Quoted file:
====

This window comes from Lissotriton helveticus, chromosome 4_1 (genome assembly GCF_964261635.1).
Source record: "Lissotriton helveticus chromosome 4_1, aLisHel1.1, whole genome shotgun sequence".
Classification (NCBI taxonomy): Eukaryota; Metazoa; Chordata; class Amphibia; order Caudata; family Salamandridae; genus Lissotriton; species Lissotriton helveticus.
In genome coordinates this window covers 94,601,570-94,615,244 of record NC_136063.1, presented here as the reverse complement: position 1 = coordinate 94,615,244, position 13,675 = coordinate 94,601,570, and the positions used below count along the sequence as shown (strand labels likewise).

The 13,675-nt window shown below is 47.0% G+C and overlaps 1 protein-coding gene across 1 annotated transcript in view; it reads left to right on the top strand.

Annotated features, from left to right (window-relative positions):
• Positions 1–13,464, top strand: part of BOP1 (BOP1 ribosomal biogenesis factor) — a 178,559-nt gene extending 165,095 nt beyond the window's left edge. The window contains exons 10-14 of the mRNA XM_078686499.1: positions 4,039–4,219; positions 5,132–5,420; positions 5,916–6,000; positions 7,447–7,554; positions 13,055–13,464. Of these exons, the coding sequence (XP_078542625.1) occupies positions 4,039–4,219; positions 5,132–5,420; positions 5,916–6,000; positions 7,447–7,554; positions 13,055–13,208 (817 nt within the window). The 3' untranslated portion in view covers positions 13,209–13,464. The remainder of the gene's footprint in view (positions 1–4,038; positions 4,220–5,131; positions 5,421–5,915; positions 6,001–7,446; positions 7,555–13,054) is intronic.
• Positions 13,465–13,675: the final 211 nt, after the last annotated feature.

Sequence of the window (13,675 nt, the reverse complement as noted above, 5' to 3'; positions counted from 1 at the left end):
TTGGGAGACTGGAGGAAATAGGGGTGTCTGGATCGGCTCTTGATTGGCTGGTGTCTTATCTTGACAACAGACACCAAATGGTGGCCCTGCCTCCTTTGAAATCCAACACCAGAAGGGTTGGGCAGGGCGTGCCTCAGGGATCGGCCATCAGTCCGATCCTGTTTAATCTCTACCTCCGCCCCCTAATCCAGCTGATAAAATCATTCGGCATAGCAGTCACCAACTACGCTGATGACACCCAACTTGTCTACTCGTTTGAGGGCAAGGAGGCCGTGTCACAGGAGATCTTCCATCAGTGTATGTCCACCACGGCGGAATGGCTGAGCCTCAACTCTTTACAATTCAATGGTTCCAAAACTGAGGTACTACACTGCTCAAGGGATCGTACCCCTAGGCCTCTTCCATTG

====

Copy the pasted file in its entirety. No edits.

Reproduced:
This window comes from Lissotriton helveticus, chromosome 4_1 (genome assembly GCF_964261635.1).
Source record: "Lissotriton helveticus chromosome 4_1, aLisHel1.1, whole genome shotgun sequence".
Classification (NCBI taxonomy): Eukaryota; Metazoa; Chordata; class Amphibia; order Caudata; family Salamandridae; genus Lissotriton; species Lissotriton helveticus.
In genome coordinates this window covers 94,601,570-94,615,244 of record NC_136063.1, presented here as the reverse complement: position 1 = coordinate 94,615,244, position 13,675 = coordinate 94,601,570, and the positions used below count along the sequence as shown (strand labels likewise).

The 13,675-nt window shown below is 47.0% G+C and overlaps 1 protein-coding gene across 1 annotated transcript in view; it reads left to right on the top strand.

Annotated features, from left to right (window-relative positions):
• Positions 1–13,464, top strand: part of BOP1 (BOP1 ribosomal biogenesis factor) — a 178,559-nt gene extending 165,095 nt beyond the window's left edge. The window contains exons 10-14 of the mRNA XM_078686499.1: positions 4,039–4,219; positions 5,132–5,420; positions 5,916–6,000; positions 7,447–7,554; positions 13,055–13,464. Of these exons, the coding sequence (XP_078542625.1) occupies positions 4,039–4,219; positions 5,132–5,420; positions 5,916–6,000; positions 7,447–7,554; positions 13,055–13,208 (817 nt within the window). The 3' untranslated portion in view covers positions 13,209–13,464. The remainder of the gene's footprint in view (positions 1–4,038; positions 4,220–5,131; positions 5,421–5,915; positions 6,001–7,446; positions 7,555–13,054) is intronic.
• Positions 13,465–13,675: the final 211 nt, after the last annotated feature.

Sequence of the window (13,675 nt, the reverse complement as noted above, 5' to 3'; positions counted from 1 at the left end):
TTGGGAGACTGGAGGAAATAGGGGTGTCTGGATCGGCTCTTGATTGGCTGGTGTCTTATCTTGACAACAGACACCAAATGGTGGCCCTGCCTCCTTTGAAATCCAACACCAGAAGGGTTGGGCAGGGCGTGCCTCAGGGATCGGCCATCAGTCCGATCCTGTTTAATCTCTACCTCCGCCCCCTAATCCAGCTGATAAAATCATTCGGCATAGCAGTCACCAACTACGCTGATGACACCCAACTTGTCTACTCGTTTGAGGGCAAGGAGGCCGTGTCACAGGAGATCTTCCATCAGTGTATGTCCACCACGGCGGAATGGCTGAGCCTCAACTCTTTACAATTCAATGGTTCCAAAACTGAGGTACTACACTGCTCAAGGGATCGTACCCCTAGGCCTCTTCCATTG